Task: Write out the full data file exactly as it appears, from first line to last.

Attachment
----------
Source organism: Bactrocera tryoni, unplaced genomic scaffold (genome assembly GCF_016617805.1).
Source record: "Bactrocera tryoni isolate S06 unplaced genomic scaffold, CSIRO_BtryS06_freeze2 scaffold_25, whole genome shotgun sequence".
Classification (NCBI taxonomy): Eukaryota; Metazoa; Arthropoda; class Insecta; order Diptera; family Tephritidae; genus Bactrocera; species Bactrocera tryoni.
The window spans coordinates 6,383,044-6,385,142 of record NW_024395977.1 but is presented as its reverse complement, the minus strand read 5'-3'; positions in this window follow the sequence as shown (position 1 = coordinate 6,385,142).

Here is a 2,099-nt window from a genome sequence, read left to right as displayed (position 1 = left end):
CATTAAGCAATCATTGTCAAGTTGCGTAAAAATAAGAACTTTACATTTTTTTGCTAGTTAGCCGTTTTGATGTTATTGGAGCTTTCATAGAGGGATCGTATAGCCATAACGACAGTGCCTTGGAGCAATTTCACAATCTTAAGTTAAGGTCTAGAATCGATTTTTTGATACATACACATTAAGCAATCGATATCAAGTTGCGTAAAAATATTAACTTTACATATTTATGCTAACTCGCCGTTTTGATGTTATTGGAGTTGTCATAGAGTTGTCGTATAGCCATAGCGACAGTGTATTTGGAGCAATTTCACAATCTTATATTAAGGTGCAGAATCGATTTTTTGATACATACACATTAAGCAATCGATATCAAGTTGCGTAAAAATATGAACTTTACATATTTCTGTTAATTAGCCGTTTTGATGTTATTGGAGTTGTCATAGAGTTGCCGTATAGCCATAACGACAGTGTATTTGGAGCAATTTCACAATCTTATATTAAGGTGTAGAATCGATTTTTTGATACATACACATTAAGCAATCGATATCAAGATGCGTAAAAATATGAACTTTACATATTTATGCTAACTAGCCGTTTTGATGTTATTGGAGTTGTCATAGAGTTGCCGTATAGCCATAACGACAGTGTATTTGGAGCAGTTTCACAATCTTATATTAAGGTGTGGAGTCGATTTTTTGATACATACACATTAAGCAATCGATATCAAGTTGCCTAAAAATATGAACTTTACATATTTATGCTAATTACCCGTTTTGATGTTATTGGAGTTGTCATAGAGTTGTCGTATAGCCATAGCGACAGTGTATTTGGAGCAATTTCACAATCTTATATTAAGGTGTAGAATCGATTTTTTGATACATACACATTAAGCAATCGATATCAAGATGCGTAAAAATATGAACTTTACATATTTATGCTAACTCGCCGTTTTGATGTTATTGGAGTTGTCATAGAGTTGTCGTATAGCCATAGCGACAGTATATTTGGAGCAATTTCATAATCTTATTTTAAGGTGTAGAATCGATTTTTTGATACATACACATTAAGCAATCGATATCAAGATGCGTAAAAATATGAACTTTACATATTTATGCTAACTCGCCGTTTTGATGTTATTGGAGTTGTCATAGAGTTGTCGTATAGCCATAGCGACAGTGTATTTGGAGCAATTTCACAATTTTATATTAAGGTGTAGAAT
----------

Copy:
Source organism: Bactrocera tryoni, unplaced genomic scaffold (genome assembly GCF_016617805.1).
Source record: "Bactrocera tryoni isolate S06 unplaced genomic scaffold, CSIRO_BtryS06_freeze2 scaffold_25, whole genome shotgun sequence".
Classification (NCBI taxonomy): Eukaryota; Metazoa; Arthropoda; class Insecta; order Diptera; family Tephritidae; genus Bactrocera; species Bactrocera tryoni.
The window spans coordinates 6,383,044-6,385,142 of record NW_024395977.1 but is presented as its reverse complement, the minus strand read 5'-3'; positions in this window follow the sequence as shown (position 1 = coordinate 6,385,142).

Here is a 2,099-nt window from a genome sequence, read left to right as displayed (position 1 = left end):
CATTAAGCAATCATTGTCAAGTTGCGTAAAAATAAGAACTTTACATTTTTTTGCTAGTTAGCCGTTTTGATGTTATTGGAGCTTTCATAGAGGGATCGTATAGCCATAACGACAGTGCCTTGGAGCAATTTCACAATCTTAAGTTAAGGTCTAGAATCGATTTTTTGATACATACACATTAAGCAATCGATATCAAGTTGCGTAAAAATATTAACTTTACATATTTATGCTAACTCGCCGTTTTGATGTTATTGGAGTTGTCATAGAGTTGTCGTATAGCCATAGCGACAGTGTATTTGGAGCAATTTCACAATCTTATATTAAGGTGCAGAATCGATTTTTTGATACATACACATTAAGCAATCGATATCAAGTTGCGTAAAAATATGAACTTTACATATTTCTGTTAATTAGCCGTTTTGATGTTATTGGAGTTGTCATAGAGTTGCCGTATAGCCATAACGACAGTGTATTTGGAGCAATTTCACAATCTTATATTAAGGTGTAGAATCGATTTTTTGATACATACACATTAAGCAATCGATATCAAGATGCGTAAAAATATGAACTTTACATATTTATGCTAACTAGCCGTTTTGATGTTATTGGAGTTGTCATAGAGTTGCCGTATAGCCATAACGACAGTGTATTTGGAGCAGTTTCACAATCTTATATTAAGGTGTGGAGTCGATTTTTTGATACATACACATTAAGCAATCGATATCAAGTTGCCTAAAAATATGAACTTTACATATTTATGCTAATTACCCGTTTTGATGTTATTGGAGTTGTCATAGAGTTGTCGTATAGCCATAGCGACAGTGTATTTGGAGCAATTTCACAATCTTATATTAAGGTGTAGAATCGATTTTTTGATACATACACATTAAGCAATCGATATCAAGATGCGTAAAAATATGAACTTTACATATTTATGCTAACTCGCCGTTTTGATGTTATTGGAGTTGTCATAGAGTTGTCGTATAGCCATAGCGACAGTATATTTGGAGCAATTTCATAATCTTATTTTAAGGTGTAGAATCGATTTTTTGATACATACACATTAAGCAATCGATATCAAGATGCGTAAAAATATGAACTTTACATATTTATGCTAACTCGCCGTTTTGATGTTATTGGAGTTGTCATAGAGTTGTCGTATAGCCATAGCGACAGTGTATTTGGAGCAATTTCACAATTTTATATTAAGGTGTAGAAT